ALF made a German hip-hop single: ‘ALF Will Be Our Chancellor’
05.29.2015
06:50 am

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Music
Television

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I remember ALF’s stateside singing career, which consisted of four flexis released by Burger King during the “Many Faces of ALF” promotional campaign, and it still strikes me as a missed opportunity. Why did ALF condescend to sing in our popular Earth idioms while the field hollers and sea shanties of his native Melmac languished in his memory?

Recently discovered ALF’s recording career auf Deutsch, and it is of another order entirely.
 

 
The sitcom must have been really popular in Germany, since Tommi Piper, the actor who dubbed ALF’s voice in German, recorded two albums and four singles as the cat-eating alien between 1988 and 1991. (Did the German audience somehow tune into the series’ sordid behind-the-scenes milieu, an infamous sewer of total depravity, where the show’s creators wallowed in every abject and wretched vice cataloged in the pages of Hollywood Babylon? No, they could not have, because the previous sentence is in no way a correct or accurate description of Alien Productions, the TV show ALF, or any person or persons ever associated with either of those entities, to the best of my knowledge, at the present time.)

Following the singles “Frohfest,” “Tujujahe (Es Tut So Wohl, Schön Faul Zu Sein)” and “Hallo ALF, Hier Ist Rhonda” (b/w “ALF’s Geburtstag’s Boogie-Woogie”) came the one that strikes me as the most bizarre: a hip-hop number called “ALF Wird Unser Bundeskanzler,” which allegedly means “ALF Will Be Our Chancellor.”
 

 
It’s not just that the idea of a puppet from a sitcom running for chancellor of Germany is eerily reminiscent of that Black Mirror episode, or that the idea of a novelty rap record promoting ALF’s candidacy reminds me favorably of Alice Cooper’s “Elected,” though I like these aspects of “ALF Wird Unser Bundeskanzler” (as I understand it). You must actually listen to this thing. Especially if, like me, you speak no German, something about the massed voices chanting, the minor instrumental passages, and the humorless Schlager bass announcing “Ich bin ALF!” to the roar of cheering multitudes sounds maybe a little, ah, sinister? For a children’s record?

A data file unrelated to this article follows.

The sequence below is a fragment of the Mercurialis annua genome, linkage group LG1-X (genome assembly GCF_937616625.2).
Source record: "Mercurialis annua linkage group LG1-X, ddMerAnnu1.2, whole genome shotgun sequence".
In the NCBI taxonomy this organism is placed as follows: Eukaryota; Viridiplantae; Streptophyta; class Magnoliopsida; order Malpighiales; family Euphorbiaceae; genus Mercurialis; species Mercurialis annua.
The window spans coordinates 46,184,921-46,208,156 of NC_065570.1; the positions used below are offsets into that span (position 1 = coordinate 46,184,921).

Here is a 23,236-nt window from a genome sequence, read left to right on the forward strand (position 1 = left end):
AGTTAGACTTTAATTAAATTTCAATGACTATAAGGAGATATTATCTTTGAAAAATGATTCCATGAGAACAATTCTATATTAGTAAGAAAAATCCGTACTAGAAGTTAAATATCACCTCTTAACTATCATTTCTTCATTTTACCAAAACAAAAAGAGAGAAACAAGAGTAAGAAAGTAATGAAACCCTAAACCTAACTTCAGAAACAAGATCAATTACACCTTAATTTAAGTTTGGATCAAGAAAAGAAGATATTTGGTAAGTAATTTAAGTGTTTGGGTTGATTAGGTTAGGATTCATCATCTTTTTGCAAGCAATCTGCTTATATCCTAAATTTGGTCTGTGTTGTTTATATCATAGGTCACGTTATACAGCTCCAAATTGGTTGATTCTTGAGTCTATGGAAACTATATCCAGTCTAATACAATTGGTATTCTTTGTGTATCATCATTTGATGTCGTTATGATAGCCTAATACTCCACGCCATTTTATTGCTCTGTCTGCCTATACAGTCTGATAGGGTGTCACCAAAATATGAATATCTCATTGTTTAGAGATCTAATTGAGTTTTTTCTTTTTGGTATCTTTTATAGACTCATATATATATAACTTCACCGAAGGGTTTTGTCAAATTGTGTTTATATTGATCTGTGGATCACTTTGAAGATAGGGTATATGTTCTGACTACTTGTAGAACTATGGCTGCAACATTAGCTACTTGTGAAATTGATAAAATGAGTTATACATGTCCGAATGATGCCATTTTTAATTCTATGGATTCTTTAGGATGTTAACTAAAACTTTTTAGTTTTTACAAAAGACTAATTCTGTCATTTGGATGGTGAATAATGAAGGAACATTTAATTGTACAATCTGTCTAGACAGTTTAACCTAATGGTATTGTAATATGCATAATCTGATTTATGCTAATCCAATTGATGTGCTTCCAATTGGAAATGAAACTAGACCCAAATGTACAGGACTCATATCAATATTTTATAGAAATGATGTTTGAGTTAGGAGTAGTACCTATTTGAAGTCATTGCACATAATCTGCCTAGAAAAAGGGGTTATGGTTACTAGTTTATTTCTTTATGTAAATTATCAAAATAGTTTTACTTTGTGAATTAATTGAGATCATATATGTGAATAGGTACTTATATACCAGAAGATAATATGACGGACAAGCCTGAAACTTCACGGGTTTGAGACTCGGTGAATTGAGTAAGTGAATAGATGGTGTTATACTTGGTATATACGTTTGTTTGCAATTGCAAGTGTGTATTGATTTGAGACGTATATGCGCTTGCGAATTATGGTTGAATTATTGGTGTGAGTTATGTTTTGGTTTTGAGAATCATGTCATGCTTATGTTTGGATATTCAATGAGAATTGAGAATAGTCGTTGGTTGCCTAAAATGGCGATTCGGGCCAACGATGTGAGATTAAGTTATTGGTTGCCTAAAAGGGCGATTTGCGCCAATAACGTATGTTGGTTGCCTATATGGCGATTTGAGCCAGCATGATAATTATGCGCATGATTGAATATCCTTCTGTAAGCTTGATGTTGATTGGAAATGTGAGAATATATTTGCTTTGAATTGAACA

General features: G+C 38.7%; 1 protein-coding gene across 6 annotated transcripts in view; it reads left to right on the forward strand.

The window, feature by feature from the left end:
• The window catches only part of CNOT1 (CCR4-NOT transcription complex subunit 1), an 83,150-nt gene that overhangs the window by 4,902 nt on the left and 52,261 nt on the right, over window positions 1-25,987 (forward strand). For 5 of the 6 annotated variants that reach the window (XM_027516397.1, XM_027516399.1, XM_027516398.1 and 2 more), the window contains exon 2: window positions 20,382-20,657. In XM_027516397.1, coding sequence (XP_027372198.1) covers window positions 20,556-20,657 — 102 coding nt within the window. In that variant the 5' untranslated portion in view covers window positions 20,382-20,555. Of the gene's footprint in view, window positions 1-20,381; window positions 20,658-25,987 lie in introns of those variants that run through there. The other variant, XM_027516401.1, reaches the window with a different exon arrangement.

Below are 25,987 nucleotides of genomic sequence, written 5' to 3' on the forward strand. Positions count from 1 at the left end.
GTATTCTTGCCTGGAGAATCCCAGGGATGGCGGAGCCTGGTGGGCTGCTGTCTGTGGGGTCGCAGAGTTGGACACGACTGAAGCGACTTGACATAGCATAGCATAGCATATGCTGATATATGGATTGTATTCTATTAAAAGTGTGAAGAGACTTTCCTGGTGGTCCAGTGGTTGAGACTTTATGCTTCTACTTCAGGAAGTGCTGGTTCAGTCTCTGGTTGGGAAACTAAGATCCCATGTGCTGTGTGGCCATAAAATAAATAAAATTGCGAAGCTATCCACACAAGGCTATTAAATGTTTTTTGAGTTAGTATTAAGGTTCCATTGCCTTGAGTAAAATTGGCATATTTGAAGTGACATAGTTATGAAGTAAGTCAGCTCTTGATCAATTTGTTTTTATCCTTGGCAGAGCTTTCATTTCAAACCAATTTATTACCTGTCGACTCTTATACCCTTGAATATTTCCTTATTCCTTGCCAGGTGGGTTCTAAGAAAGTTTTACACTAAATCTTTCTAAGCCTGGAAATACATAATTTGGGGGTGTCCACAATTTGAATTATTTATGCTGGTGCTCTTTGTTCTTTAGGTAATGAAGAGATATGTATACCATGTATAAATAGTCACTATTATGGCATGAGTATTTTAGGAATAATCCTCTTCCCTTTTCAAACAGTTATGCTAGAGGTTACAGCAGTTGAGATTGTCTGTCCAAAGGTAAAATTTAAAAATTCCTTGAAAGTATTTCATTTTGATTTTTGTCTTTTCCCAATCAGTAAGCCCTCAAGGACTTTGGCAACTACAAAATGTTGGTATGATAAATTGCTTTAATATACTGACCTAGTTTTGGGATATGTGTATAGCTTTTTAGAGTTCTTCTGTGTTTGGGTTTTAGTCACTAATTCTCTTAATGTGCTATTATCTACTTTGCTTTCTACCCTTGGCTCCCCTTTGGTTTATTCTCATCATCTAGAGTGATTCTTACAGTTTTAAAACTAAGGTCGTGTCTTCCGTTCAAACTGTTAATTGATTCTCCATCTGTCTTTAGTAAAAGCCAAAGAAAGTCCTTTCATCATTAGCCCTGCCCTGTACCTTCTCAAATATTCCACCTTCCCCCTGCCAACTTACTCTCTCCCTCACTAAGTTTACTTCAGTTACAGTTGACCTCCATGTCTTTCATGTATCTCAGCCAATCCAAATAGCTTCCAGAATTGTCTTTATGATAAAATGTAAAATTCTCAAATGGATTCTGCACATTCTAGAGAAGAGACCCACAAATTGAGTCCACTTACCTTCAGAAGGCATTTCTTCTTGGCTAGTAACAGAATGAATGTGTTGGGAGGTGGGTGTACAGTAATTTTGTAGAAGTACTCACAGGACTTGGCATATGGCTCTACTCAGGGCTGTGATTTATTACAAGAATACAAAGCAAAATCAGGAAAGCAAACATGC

“ALF Wird Unser Bundeskanzler” came out in 1989. Again, I don’t have a clue what Tommi Piper is rhyming about, but if Billy Joel can act as if he helped bring down the Soviet Union, surely ALF can take some credit for tearing down the Berlin Wall?

Too bad they never made a music video, it would have been a fuckin’ classic…
 

Posted by Oliver Hall | Leave a comment
So Radiohead named itself after ... Ned Ryerson from ‘Groundhog Day’? The truth revealed!
05.29.2015
06:26 am

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Movies
Music

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It’s common knowledge that Radiohead got its name from a song written by David Byrne called “Radio Head” that appears in the movie True Stories. What’s less well known is that Byrne wrote that song about Stephen Tobolowsky, a familiar character actor and raconteur whose signature role is Ned Ryerson in the classic 1993 movie Groundhog Day.

This remarkable happenstance was revealed on Tobolowsky’s recent appearance on the Nerdist podcast hosted by Chris Hardwick. The story is told around the 40-45 minute stretch of that episode.

So what’s going on? Let’s start with the premise that Stephen Tobolowsky claims to be more than a little bit psychic. Add to it the fact that Tobolowsky is credited as one of the co-writers of True Stories, along with the playwright Beth Henley. So if nothing else, Tobolowsky and Byrne were hanging out a bit during the mid-1980s, while they toiled on this movie. (In the Nerdist interview, by the way, Tobolowsky says that Byrne threw out most of Tobolowsky’s contributions as a writer.)
 

 
In his college years, Tobolowsky more or less stumbled on psychic powers of considerable potency, if the stories he tells are to be believed at all. As he puts it, he developed the ability to “hear” or “read” people’s “tones,” that is, to intuit a whole lot of private and even situational information about a person just by being in the same room with him or her. One story involves blurting out that a quasi-mentor of his was living under an assumed name and that his initials were actually “M.L.” or “M.K.” (they were “M.K.,” in the event). He tells a couple more stories of that level of mind-boggling ability—stories that, if true, would cause quite a few skeptics to give up the argument entirely. Tobolowsky continues:
 

So my girlfriend Beth at the time thought, “We have a real money-making thing here! ... You know, we’ll have people pay a quarter or a dollar and have you read their tones.” She would round up people, bring ‘em in to the green room or whatever, and you would think it would be funny, but I would go, like, “Ah, you just got an inheritance and you want to know how you’re going to spend that money,” and they would get up and cry, and everyone would have these creepy, creepy, creepy feelings.

Beth loved me for it, and she thought, “This is so cool, what are my tones?” and I said, “I gotta quit doing this, because this is way creepy, and I don’t really like it.” So—while that nineteen furious days that we were working on True Stories, Beth says, “Tell David. Because David wants to put all these true stories in his movie, Stephen. Tell him the true story about you hearing tones.” And I said, “No, baby, no, I don’t want—” “No, tell him the story about you hearing tones.”